Rainbow Falls in Whistler

Rainbow Falls Hiking Map v6a

More Rainbow Falls in June click here.

Sea to Sky Trail - Best Whistler Hiking in June

Sea to Sky Trail is the massive, multi-use trail that passes through Whistler and overlaps the Valley Trail.  The Sea to Sky Trail passes through or close to so many beautiful sights and parks in Whistler it is hard to list them all.  Whistler Train Wreck, Brandywine Falls, Cheakamus River, Alpha Lake, Nita Lake, Wayside Park, Lakeside Park, Blueberry Park, Whistler Village, Lost Lake Park, up behind Green Lake past Parkhurst Ghost Town, along Green River passing the access road to the Wedgemount Lake trailhead, then north to Pemberton and beyond!  In June the Sea to Sky Trail is absolutely amazing.  On a sunny June day you can hike or bike the trail for hours and be blown away at constantly having to stop to soak in a beautiful view.  The summer tourist season hasn’t kicked in yet in June and most of the Sea to Sky Trail will be deserted and wonderfully serene.

Sea to Sky Trail Map v2a

More Sea to Sky Trail in June click here.

Skookumchuck Hot Springs in June

Skookumchuck Hot Springs and Sloquet Hot Springs are both amazing places to visit in June. Skookumchuck Hot Springs is accessible year-round, however Sloquet is not really due to snow. You could hike the access road in the winter on snowshoes, but it is too far for most. The snow on the access road melts in late April or in May, so in June Sloquet is reliably free of snow and not a whole lot of people until summer. Try to avoid weekends for Skookumchuck and Sloquet in June as both can get busy pretty easily. Skookumchuck and Sloquet both have excellent campgrounds you can drive right to. Skookumchuck is right along the Lillooet River which is huge, crashing and beautiful in June. The campsites at Sloquet are just up from the hot springs. June may be the best time to visit both Skookumchuck and Sloquet as the weather is often very nice and they are not as busy as July and August.

Skookumchuck Hot Springs Campsite

Skookumchuck Hot Springs Map v5a

More Skookumchuck Hot Springs in June click here.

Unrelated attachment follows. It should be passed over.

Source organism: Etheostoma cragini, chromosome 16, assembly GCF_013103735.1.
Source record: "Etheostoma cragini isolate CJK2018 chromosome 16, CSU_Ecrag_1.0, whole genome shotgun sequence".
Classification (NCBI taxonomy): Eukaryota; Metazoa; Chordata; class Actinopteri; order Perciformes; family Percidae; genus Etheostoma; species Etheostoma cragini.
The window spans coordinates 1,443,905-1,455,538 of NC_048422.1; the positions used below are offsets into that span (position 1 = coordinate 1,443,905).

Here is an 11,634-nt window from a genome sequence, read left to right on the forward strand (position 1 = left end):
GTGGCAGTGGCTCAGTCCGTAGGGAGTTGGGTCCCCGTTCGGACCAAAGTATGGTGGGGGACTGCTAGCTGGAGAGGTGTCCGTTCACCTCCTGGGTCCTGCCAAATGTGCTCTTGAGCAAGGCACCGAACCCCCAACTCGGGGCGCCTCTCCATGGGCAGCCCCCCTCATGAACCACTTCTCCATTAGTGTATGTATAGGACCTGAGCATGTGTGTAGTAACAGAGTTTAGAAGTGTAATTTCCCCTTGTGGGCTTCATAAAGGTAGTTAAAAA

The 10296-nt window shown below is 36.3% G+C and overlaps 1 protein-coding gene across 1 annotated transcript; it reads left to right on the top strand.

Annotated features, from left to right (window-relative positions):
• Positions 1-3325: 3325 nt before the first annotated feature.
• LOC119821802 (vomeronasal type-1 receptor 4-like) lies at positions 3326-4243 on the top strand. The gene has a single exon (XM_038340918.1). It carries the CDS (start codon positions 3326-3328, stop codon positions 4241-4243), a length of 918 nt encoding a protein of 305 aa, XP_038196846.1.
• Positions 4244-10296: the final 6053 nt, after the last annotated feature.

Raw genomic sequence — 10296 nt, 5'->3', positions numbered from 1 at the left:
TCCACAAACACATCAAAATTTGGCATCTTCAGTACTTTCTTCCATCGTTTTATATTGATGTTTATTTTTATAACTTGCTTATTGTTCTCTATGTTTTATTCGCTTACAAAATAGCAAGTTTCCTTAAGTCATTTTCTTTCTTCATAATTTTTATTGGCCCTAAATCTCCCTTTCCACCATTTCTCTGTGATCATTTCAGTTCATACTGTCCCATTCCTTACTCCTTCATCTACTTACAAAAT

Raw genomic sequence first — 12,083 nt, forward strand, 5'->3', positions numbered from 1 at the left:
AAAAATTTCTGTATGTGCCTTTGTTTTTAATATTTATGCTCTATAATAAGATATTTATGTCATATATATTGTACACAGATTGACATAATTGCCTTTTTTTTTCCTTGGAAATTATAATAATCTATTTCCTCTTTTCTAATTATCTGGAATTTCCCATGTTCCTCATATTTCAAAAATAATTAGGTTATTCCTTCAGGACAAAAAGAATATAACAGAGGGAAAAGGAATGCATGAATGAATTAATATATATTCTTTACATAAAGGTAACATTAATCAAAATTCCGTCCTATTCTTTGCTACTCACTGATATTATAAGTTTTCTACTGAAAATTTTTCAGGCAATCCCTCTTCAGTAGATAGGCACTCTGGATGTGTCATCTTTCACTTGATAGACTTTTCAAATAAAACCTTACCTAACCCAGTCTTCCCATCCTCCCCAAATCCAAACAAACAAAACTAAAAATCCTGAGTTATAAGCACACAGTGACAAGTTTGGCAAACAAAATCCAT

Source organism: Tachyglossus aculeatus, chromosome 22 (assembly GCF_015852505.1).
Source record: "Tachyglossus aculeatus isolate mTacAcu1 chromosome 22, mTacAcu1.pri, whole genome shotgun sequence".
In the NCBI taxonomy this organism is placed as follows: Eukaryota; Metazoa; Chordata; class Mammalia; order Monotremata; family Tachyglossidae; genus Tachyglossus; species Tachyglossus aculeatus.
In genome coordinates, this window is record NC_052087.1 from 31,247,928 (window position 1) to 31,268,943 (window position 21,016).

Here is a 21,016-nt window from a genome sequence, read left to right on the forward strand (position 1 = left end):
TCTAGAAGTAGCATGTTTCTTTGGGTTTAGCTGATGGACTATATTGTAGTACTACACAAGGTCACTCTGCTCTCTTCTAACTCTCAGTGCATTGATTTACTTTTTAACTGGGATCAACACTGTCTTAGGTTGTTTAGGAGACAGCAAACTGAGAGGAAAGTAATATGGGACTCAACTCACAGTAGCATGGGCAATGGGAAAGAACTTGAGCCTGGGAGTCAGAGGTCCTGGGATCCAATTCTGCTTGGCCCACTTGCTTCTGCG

Snowshoe Hikes - Best Whistler Hiking in June

Whistler Mountain and Blackcomb Mountain hiking trails remain buried in snow until late June and you can’t hike very far.  Sightseeing access to both mountains only opens in late May and the snow keeps hikers from hiking very far until it melts a few weeks later.  Still worth paying for a lift pass in June as the accessible hiking trails are short, but very beautiful and the Peak2Peak Gondola is amazing to ride.  When the hiking trails emerge from the snow in late June, Whistler Mountain and Blackcomb Mountain become spectacular places to hike.  The trails to Garibaldi LakeHelm Creek and Taylor Meadows are usually not free of snow until well into June.  The trail from Rubble Creek to Garibaldi Lake and Taylor Meadows does get a lot of hikers in June and any snow you do encounter should be packed down and easy to hike on.  The problem is hiking beyond Garibaldi Lake or Taylor Meadows will be increasingly difficult due to snow on the trail.  Early June especially, and late June much less so.  As the trail to Helm Creek is much less hiked, you may find it too difficult to hike without snowshoes well into June.  Also, the trail is easy to lose if you are the first to hike it and the snow is still deep.  The already challenging hiking trails to Black Tusk and Panorama Ridge are far more exhausting with lingering snow and best hiked in late June, July or August.

Taylor Meadows Large Map v13a

More Taylor Meadows hiking in June click here.

Rainbow Lake - Best Whistler Hiking in June

The trail to Rainbow Lake is often challenging due to steep sections with snow well into June.  You can generally make it to the lake in early June, but you may be slogging through deep snow sections and getting wet and exhausted.  Rainbow Lake is best hiked after the snow has melted from around the lake which is usually by late June.  Brandywine Meadows is often buried in snow well into June and the trail and access roads are not reliably free of snow until late June.  Callaghan Lake's access road is often blocked with patches of deep snow until mid June and not reliably accessible until late June most years.  Cirque Lake, above Callaghan Lake is not accessible by most hikers due to snow until late June or better yet, July, August or SeptemberRing Lake is not reliably free of snow and accessible to hike until late June most years.  The trailhead is near the Callaghan Lake campsite and the access road is often blocked by patches of deep snow well into June(usually late June).  The hiking and biking trails on Mount Sproatt are usually covered in snow at the higher elevations until well into June and best hiked when reliably free of snow in July and August.